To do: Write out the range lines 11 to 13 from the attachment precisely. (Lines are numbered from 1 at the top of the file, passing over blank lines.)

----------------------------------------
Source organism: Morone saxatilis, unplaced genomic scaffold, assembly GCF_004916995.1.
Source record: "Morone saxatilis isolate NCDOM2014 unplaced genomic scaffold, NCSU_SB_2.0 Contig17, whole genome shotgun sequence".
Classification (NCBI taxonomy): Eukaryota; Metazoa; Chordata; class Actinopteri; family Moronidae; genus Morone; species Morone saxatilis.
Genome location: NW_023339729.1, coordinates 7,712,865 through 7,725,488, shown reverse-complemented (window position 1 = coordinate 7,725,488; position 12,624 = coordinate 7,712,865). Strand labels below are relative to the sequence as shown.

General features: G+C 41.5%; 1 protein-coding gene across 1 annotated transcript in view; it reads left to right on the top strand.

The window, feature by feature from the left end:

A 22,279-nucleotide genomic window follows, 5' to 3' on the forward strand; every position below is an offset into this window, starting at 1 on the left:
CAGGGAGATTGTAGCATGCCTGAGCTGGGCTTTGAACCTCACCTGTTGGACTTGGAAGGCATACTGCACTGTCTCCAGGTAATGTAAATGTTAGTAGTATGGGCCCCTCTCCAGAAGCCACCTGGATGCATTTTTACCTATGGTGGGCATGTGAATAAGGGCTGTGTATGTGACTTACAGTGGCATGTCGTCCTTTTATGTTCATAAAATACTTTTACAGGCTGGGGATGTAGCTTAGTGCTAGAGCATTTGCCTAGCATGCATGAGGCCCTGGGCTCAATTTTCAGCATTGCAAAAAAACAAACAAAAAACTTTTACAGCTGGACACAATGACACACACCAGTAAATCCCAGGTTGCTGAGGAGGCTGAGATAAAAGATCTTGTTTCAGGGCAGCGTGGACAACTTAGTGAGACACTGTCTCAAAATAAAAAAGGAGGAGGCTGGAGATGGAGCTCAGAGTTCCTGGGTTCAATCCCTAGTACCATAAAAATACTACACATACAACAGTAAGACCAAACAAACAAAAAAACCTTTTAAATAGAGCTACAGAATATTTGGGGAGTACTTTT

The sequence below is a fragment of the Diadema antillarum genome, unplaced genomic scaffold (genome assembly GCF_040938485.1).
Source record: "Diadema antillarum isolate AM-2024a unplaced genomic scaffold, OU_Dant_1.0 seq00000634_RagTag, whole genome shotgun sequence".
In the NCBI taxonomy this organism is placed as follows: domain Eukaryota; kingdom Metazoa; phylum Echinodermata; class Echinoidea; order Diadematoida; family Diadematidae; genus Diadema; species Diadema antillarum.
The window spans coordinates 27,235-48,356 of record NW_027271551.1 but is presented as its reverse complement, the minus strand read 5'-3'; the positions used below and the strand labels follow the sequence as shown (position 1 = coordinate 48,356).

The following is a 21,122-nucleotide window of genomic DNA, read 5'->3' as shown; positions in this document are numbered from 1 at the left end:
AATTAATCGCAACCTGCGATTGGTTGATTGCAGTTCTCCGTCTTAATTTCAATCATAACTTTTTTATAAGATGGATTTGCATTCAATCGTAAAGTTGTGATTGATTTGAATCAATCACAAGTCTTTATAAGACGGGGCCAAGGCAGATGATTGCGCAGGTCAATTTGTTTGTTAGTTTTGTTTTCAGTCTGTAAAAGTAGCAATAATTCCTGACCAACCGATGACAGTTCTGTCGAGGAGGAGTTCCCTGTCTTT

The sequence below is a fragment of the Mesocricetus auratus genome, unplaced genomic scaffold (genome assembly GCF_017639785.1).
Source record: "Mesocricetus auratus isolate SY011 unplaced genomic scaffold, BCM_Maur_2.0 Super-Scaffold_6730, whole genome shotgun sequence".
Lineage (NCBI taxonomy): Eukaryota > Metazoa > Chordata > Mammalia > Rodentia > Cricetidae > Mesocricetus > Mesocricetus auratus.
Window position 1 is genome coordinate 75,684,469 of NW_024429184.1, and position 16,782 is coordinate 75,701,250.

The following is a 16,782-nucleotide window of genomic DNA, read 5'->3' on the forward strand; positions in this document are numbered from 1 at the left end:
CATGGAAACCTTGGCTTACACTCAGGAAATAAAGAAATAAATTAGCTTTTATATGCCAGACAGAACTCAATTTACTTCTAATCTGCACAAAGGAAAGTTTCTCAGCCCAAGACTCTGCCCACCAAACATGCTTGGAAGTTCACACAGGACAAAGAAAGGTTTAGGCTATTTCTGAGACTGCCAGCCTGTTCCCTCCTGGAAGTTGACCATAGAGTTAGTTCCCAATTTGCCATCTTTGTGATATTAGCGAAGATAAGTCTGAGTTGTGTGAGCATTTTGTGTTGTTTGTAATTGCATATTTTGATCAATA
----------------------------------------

In the NCBI taxonomy this organism is placed as follows: domain Eukaryota; kingdom Metazoa; phylum Echinodermata; class Echinoidea; order Diadematoida; family Diadematidae; genus Diadema; species Diadema antillarum.
The window spans coordinates 27,235-48,356 of record NW_027271551.1 but is presented as its reverse complement, the minus strand read 5'-3'; the positions used below and the strand labels follow the sequence as shown (position 1 = coordinate 48,356).

The following is a 21,122-nucleotide window of genomic DNA, read 5'->3' as shown; positions in this document are numbered from 1 at the left end: